Sussex eyes neighborhood watch

| 21 Feb 2012 | 10:48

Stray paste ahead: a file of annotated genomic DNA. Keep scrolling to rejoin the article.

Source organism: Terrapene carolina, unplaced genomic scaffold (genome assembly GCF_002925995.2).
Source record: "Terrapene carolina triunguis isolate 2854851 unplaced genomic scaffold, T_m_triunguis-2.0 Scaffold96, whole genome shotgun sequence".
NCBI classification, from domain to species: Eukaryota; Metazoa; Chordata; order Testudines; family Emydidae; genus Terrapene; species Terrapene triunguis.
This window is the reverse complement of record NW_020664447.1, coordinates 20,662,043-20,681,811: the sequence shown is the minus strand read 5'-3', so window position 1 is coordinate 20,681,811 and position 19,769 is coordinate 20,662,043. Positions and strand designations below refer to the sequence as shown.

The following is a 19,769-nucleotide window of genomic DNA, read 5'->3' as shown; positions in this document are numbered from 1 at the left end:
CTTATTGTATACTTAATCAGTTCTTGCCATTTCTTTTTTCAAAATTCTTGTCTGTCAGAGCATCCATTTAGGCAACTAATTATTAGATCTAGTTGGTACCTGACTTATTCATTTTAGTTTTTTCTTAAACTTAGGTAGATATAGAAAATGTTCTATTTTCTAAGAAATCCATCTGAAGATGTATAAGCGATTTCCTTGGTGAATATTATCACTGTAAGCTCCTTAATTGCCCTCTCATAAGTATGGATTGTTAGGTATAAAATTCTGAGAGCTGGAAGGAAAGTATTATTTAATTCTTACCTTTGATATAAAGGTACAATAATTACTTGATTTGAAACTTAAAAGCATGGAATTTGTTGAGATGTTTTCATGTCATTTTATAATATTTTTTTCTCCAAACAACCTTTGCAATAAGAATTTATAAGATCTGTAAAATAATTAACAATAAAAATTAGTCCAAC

SUSSEX BOROUGH n Plagued by a constant stream of complaints from residents and shopkeepers about quality of life crimes in the downtown area, the mayor and council took the first step earlier this week to organize a neighborhood watch program. Sussex Borough's Main Street and downtown area have been a long-festering problem for the community, attracting a core group of problematic residents whose behavior can sometimes border on vagrancy. One Main Street resident said she has seen people urinating and defecating on the sidewalk and in the Decker Commons area adjacent to Fountain Square. Other issues brought to the council's attention include public drinking, intoxication, drug use, abusive language and petty thefts and property destruction. With an influx of new business and a community spirit fueled in part by the re-opening of the Crescent Theater by the Tri-State Actor's Theatre, officials are hopeful that the community will get involved to police some of the worst behavior. "I'm constantly getting complaints about Main Street," said Mayor Katherine Little. "People stop me at Church, in the A&P, wherever I go." Council approved a measure that permits a neighborhood watch committee to organize an open public meeting for interested residents. The committee of Councilmen James Ezzo and John Stendor, and resident Laurie Walsh recently met with the State Police and plan to hold an organizational meeting next month at the Sussex Firehouse. No date has been set yet for the meeting, but residents interesting in getting involved were asked to contact a member of the committee for more information. " We need volunteers," Stendor said. Two representatives of the State Police attended the council meeting last Monday and outlined what is involved in running a neighborhood watch program. Sgt. Wendy Cooney said that the borough needs to post signs in the downtown area that outline local ordinances. "First get everyone on the same page as to what's expected," Cooney said. She also recommended that the borough's newly hired parking enforcement official work in uniform to show an official presence downtown. Since Sussex does not have a police chief or police department, the town cannot easily establish an auxiliary or special police force. Cooney noted that if the town were to partner with a police chief in a neighboring town, auxiliary police could be established, but, Cooney added, "an auxiliary is one step above a neighborhood watch. Concerned citizens are the next best thing." Cpl. Ken Wise told the council that a neighborhood watch program at High Point Country Club in Montague has been very successful in addressing a growing crime problem. Wise called the High Point program, "a fantastic program," and said the need for a law enforcement presence in the community was greatly reduced by the group's work. He said the watch group has become the eyes and ears of the State Police in the neighborhood. Cooney said a similar effort in Sussex could be very helpful, as "law enforcement can't be here 24-7 to see what goes on." He said a successful effort would also involve local store owners and business people. He added that the Augusta Barracks of the New Jersey State Police are already focused on the downtown area, with both an undercover and overt police presence. Special warrants details are being run in the community to seek out wanted individuals, and police officials are considering bicycle patrols in the downtown area. Training for those interested in joining a watch program would likely be brief. Follow-up training could take place as common needs or new issues are identified. A watch group could be started with as few as two people, but borough officials hope the response will be much larger. Citizens could get involved in the watch group even if they do not patrol. Trooper Wise noted that one of the most active members of a watch program in Hackensack is a an elderly female who just watches her street and takes note of outsiders and potential drug traffic on her block. Cooney said that by addressing quality of life problems the community can avoid larger problems. "Quality of life issues, if not taken care of, can lead to other things," he said. "Quality of life problems are the number one issue we deal with in law enforcement."